We’ve already covered the fact that my memory stinks. I’ve blocked out whole years of my childhood. High school and college are kind of melded into one gigantic attractive J.Crew barn jacket wearing blur. I’m constantly asking my husband, “Remember when we saw this movie or went to that place.” And then he glares at me and shakes his head. “Wasn’t me, honey.”
He really loves it when that happens.
And while I went to an all-girls’ private prep school and a pretty decent east coast college (read: very expensive, especially for someone relying on scholarships, grants and loans), I don’t really remember much of my formal learnin’. That Sociology degree doesn’t really come into play too often.
So now, while Big F is only in the first grade, the signs are already there that I’m going to have to learn right along with the boys as they go through school.
Big F is learning about presidents, via money apparently, and told me tonight that George Washington was a very important person because he is on the dollar and the quarter. I told him he was on the dollar and the quarter because he was a very important person. Not really the same thing.
Lucky for me this was an easy one and I knew that Washington was the first president. Impressive, I know. It would probably be your duty to alert my employer if I didn’t know that. But I began to panic. What if he asked me who the 6th president was? I don’t know that off the top of my head, people!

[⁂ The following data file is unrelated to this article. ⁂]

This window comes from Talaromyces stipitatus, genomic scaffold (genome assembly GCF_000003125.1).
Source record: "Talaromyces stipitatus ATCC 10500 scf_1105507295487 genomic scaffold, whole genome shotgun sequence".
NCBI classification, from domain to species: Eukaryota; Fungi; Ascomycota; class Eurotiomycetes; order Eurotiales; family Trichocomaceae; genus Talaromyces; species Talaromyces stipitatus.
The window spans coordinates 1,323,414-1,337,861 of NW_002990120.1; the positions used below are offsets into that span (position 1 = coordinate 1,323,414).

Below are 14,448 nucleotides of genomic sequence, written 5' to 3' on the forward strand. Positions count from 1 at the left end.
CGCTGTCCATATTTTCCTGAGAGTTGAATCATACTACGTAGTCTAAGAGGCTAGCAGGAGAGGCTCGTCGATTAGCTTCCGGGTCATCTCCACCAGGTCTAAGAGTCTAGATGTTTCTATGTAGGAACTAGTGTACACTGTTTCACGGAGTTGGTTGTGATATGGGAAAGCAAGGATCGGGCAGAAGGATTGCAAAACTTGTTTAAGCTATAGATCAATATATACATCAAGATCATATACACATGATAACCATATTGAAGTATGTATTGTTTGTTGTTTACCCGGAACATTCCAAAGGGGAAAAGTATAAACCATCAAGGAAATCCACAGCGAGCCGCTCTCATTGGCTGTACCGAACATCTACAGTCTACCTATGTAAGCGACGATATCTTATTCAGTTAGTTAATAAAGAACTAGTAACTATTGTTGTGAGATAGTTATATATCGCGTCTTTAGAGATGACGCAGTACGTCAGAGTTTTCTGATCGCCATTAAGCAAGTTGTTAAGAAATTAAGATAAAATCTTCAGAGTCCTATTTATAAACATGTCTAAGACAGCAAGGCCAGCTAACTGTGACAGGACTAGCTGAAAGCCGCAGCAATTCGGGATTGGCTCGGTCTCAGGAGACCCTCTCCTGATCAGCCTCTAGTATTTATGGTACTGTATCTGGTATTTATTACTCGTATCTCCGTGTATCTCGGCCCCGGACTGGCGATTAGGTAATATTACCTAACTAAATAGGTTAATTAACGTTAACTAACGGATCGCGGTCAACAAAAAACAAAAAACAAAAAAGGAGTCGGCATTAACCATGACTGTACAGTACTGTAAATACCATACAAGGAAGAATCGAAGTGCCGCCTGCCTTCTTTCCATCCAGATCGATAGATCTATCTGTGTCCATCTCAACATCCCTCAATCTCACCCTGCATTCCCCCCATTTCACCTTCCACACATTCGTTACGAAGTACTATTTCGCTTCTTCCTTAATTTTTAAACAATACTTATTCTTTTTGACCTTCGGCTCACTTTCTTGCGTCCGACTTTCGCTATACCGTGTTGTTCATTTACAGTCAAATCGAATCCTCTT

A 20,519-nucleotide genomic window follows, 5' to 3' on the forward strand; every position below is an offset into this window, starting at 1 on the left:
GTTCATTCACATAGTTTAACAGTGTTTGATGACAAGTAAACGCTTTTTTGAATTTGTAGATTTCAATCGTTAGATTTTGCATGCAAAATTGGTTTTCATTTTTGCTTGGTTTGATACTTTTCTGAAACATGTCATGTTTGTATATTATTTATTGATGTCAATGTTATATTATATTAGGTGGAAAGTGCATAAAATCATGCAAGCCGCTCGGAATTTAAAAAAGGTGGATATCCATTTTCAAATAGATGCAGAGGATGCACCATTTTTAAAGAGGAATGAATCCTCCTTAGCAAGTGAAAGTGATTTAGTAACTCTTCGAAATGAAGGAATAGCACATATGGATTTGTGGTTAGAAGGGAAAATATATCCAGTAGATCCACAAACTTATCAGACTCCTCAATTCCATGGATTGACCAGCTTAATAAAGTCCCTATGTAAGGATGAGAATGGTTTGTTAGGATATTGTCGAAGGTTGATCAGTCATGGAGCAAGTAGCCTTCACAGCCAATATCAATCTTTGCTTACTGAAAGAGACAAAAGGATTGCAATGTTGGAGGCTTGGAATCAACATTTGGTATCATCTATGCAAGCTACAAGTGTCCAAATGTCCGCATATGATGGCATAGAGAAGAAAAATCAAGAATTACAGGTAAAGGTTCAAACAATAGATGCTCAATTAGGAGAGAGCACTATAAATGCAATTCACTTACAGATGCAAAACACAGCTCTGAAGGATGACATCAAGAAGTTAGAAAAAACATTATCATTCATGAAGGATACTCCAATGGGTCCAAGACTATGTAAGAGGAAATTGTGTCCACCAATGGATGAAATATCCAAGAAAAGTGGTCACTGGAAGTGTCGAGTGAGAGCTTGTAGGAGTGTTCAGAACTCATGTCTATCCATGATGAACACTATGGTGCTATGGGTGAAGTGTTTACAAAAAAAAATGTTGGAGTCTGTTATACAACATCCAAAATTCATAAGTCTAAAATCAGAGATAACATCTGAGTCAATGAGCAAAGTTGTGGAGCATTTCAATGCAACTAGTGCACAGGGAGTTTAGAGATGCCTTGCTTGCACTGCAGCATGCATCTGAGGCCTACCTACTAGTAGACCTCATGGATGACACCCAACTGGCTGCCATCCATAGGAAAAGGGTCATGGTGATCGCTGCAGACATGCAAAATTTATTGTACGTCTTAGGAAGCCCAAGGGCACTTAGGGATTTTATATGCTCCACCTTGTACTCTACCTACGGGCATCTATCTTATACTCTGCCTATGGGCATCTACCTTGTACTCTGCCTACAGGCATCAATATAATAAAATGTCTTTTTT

Don’t tell me I can Google it. I don’t want to Google it. I want to know it! Shit, now I know why there was a show about being smarter than a fifth grader. I don’t think I’m smarter than a third grader. I’m scared of just how much I have forgotten, or worse, never knew.
For a recent heritage project, I wasn’t totally sure how to pick Scotland out on a map. I mean I had a general idea but…My four year old can find and name all the continents. This freaks me out.
Wait until we get to the Russian czars, or Gutenberg (printing press?), Socrates, onomatopoeia (zip!), theorems, Paradise Lost . . .
The boys think I’m super smart now, but it’s not going to last for much longer. My days are numbered. There are only so many questions you can answer with “Where do you think it is on the map?” and “What do you think it means?”
And then homework will be just like reattaching robot limbs and building marble tracks:
“Want me to help?” I’ll ask.
“Uh, no thanks, Mom. I’ll just wait for Daddy.”